Chapter three opens in tension when Lockwood is escorted to the enchanted room, tainted with memories of Cathy which he describes to be “dilapidated”. Tension escalates when Lockwood senses Catherine’s presence- “…as vivid as spectres- the air swarmed with Catherine’s;” The haunting of Cathy creates additional mystery by causing the reader to wonder why she has returned to Wuthering Heights. Is she there to express her love for Heathcliff? Or apoloise for not marrying him and making their love official while she was alive?
Lockwood discovers one of Catherine’s journals from her childhood. Her diary gives us a brief insight of Heathcliff’s and Cathy’s love for one another and her abusive brother, Hindley- “Hindley is a detestable substitute- his conduct to Heathcliff is atrocious” “poor Heathcliff!” Heathcliff was obviously mistreated and abused as a child which could be the reason for the bitter, cruel man he turned out to be.
After Lockwood’s chaotic nightmare, the tension is relieved when “the branch of a fir- tree” that touches his lattice “merely” but escalates again when Lockwood’s “finger’s closed on the fingers of a little, ice-cold hand!” and the “melancholy voice” that sobbed “Let me in-let me in!” This is either where the supernatural takes place or Lockwood is still entrenched in his nightmare (based on the reader’s outlook). Heathcliff barges into the room and his face grows “as white as the wall behind him”. Heathcliff’s startled reaction suggests that he is aware of that particular room being haunted by Cathy’s spirit.
Towards the end of chapter three, Bronte uses nature to create the mood that surrounds Lockwood’s new home, Thrushcross Grange- “first gleam of dawn.” “Loosing myself among the trees,” and “free” “still” air. Bronte also repeats the weather technique- “cold as impalpable ice.” “Sinking up to the neck in snow,” The tension throughout the majority of chapter three is relieved as it ends on a calm, subtle and positive note- “cheerful fire and smoking coffee”.
Beyond chapter three, the mystery and suspense morph into violence/horror as Nelly Dean tells the true background story that involves horrific occurrences. For original Victorian readers, the content of the novel was more shocking to present day readers. The references to religion, details of inhumanity, cruelty and hatred and the jokes Heathcliff makes about his dead wife were seen as outrageous, sickening and were almost unheard of during that era. It did also help develop Heathcliff’s unpleasant character. Heathcliff’s powerful feelings for Cathy were seen as he dug up her corpse and kissed it. Bronte does this to show how extreme their love was.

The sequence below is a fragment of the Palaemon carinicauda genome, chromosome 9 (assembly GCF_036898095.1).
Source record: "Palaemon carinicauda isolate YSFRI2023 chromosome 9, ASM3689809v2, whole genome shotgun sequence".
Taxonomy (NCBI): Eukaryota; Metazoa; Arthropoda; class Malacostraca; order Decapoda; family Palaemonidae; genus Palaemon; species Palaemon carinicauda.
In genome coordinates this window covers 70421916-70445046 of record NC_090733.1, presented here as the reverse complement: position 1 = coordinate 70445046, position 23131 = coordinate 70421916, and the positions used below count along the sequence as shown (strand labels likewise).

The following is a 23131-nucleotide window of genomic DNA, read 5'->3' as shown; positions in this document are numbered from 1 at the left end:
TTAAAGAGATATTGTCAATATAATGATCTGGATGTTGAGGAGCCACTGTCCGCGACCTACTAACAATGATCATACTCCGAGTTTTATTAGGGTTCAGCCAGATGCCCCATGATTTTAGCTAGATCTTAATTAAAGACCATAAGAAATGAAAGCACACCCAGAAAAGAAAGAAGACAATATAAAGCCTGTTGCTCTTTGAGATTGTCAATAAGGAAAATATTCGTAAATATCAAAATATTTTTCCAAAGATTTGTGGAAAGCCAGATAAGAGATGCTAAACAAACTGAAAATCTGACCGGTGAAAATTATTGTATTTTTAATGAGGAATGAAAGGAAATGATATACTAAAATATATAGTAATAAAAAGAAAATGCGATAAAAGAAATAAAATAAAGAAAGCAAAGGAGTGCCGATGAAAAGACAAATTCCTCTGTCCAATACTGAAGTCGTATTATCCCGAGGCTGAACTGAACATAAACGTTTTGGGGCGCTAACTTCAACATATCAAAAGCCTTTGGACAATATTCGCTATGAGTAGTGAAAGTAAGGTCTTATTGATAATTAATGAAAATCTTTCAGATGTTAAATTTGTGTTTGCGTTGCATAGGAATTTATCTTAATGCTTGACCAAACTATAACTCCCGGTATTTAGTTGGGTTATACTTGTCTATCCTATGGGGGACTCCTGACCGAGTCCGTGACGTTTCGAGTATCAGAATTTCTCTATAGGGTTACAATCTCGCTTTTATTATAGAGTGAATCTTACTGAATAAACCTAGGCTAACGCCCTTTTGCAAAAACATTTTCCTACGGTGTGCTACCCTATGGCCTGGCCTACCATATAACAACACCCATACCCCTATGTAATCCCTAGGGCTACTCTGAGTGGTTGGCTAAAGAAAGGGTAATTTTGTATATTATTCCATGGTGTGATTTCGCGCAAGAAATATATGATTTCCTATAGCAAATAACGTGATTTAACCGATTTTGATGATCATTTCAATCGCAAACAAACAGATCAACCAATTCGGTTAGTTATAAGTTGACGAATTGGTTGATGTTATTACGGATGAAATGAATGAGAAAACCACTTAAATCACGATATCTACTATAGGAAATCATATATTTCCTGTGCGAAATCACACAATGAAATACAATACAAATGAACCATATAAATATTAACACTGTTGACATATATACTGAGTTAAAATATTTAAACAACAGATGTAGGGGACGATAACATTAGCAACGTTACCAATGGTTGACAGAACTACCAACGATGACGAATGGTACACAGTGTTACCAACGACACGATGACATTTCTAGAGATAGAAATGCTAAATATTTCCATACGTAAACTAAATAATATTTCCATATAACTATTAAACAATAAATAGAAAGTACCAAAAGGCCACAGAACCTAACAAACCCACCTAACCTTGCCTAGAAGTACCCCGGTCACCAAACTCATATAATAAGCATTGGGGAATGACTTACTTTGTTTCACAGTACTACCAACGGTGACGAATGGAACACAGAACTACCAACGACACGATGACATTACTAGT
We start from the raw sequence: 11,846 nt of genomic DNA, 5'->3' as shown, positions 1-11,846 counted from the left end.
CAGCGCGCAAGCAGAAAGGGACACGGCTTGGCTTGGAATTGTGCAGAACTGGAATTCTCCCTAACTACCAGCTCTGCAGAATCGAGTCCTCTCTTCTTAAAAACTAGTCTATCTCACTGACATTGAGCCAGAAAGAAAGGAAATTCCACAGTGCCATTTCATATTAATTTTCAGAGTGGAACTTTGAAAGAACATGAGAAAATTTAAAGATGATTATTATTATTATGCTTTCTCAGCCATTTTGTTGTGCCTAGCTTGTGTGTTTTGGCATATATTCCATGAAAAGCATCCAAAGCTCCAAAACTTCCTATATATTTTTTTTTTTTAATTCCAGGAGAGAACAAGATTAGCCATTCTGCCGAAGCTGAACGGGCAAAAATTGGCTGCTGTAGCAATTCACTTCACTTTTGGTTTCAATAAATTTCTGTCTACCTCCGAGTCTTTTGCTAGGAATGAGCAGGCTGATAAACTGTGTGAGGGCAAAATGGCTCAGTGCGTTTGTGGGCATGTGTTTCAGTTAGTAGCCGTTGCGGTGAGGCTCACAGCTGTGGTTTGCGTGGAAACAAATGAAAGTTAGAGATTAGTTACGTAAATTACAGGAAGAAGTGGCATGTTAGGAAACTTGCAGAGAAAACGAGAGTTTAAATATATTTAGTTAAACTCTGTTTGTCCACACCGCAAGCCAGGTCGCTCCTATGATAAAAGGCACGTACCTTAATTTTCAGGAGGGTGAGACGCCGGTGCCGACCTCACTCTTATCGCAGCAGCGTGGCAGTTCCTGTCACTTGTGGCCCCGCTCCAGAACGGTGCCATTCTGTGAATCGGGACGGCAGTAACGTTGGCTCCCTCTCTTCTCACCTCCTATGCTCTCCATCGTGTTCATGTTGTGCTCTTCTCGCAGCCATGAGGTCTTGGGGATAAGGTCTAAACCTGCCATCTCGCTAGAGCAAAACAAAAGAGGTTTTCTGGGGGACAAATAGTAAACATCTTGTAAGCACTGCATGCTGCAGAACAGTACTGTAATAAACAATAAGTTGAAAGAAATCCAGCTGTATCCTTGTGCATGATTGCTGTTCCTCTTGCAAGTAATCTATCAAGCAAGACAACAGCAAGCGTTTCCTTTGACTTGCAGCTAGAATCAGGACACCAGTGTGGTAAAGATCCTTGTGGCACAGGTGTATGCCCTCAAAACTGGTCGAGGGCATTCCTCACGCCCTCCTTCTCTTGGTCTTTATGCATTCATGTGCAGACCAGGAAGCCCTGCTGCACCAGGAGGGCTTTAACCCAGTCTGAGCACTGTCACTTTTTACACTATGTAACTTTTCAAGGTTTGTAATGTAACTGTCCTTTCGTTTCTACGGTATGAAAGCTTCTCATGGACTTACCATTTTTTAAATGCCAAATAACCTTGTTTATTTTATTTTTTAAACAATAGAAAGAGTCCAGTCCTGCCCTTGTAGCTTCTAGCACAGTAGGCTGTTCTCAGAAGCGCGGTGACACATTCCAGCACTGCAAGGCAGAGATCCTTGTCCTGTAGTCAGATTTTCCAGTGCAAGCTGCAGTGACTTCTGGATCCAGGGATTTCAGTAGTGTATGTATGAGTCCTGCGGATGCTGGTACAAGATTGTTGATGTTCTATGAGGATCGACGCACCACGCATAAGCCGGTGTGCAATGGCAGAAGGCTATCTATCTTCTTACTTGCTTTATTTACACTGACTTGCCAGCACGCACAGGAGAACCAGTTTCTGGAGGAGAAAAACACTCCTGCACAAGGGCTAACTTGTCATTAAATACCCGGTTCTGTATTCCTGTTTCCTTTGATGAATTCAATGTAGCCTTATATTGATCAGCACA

In conclusion, mystery and suspense is successfully projected in the first three chapters. Using a character (Lockwood) who is in the same position as the reader (on the outside looking in), creates suspense as we are not certain of the facts therefore can only base our interpretations on Lockwood’s observations. Lockwood’s discoveries and observations help us to recognise the dysfunction and disorder that lies within Wuthering Heights. The opening chapters form the base of the story because it gives an insight on Heathcliff’s hostile reputation, Mrs. Heathcliff’s ignorance and the haunted presence of her mother, Catherine. The diary from Cathy’s childhood briefly reveals the reason for Heahtcliff’s insolent character. Gothic devices are used successfully to generate the horror in chapter three when Lockwood experiences paranormal activity. The weather sets the mood throughout the three chapters and overall, mystery and suspense surrounds the derelict scenery of Wuthering Heights and its outrageous inhabitants.
Personally, I thought Wuthering Heights was extremely gripping yet, shocking. I was impressed by the fact that the story was realistic as research shows it was based on the author’s personal life. The main characters- Heathcliff and Catherine never declared their passionate love for one another. They married others for security and reputation. This set up was so common during the Victorian era. It featured a variety of genres- romance, comedy, horror and a tragedy. This caused me to feel a mixture of emotions- amused, shocked, horrified, frightened and overwhelmed.